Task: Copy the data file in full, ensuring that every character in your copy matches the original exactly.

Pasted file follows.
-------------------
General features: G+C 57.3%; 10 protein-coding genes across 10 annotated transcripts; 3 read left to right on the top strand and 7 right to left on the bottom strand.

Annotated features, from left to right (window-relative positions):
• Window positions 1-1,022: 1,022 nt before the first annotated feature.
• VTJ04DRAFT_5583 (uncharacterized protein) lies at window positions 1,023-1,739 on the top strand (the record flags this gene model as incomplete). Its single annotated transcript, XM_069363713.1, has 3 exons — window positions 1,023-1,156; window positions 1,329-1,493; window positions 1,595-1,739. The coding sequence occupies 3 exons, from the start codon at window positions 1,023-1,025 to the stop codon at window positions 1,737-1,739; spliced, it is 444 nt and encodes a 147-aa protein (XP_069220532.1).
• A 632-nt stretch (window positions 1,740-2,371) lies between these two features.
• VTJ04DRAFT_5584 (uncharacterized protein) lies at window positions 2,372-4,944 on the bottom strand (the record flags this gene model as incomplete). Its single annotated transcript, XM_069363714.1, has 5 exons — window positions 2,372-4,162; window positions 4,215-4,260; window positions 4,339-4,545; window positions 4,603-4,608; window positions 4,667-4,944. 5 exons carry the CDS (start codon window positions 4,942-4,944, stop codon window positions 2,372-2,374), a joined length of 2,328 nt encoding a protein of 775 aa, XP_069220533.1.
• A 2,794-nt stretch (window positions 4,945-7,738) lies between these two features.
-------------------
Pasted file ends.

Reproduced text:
General features: G+C 57.3%; 10 protein-coding genes across 10 annotated transcripts; 3 read left to right on the top strand and 7 right to left on the bottom strand.

Annotated features, from left to right (window-relative positions):
• Window positions 1-1,022: 1,022 nt before the first annotated feature.
• VTJ04DRAFT_5583 (uncharacterized protein) lies at window positions 1,023-1,739 on the top strand (the record flags this gene model as incomplete). Its single annotated transcript, XM_069363713.1, has 3 exons — window positions 1,023-1,156; window positions 1,329-1,493; window positions 1,595-1,739. The coding sequence occupies 3 exons, from the start codon at window positions 1,023-1,025 to the stop codon at window positions 1,737-1,739; spliced, it is 444 nt and encodes a 147-aa protein (XP_069220532.1).
• A 632-nt stretch (window positions 1,740-2,371) lies between these two features.
• VTJ04DRAFT_5584 (uncharacterized protein) lies at window positions 2,372-4,944 on the bottom strand (the record flags this gene model as incomplete). Its single annotated transcript, XM_069363714.1, has 5 exons — window positions 2,372-4,162; window positions 4,215-4,260; window positions 4,339-4,545; window positions 4,603-4,608; window positions 4,667-4,944. 5 exons carry the CDS (start codon window positions 4,942-4,944, stop codon window positions 2,372-2,374), a joined length of 2,328 nt encoding a protein of 775 aa, XP_069220533.1.
• A 2,794-nt stretch (window positions 4,945-7,738) lies between these two features.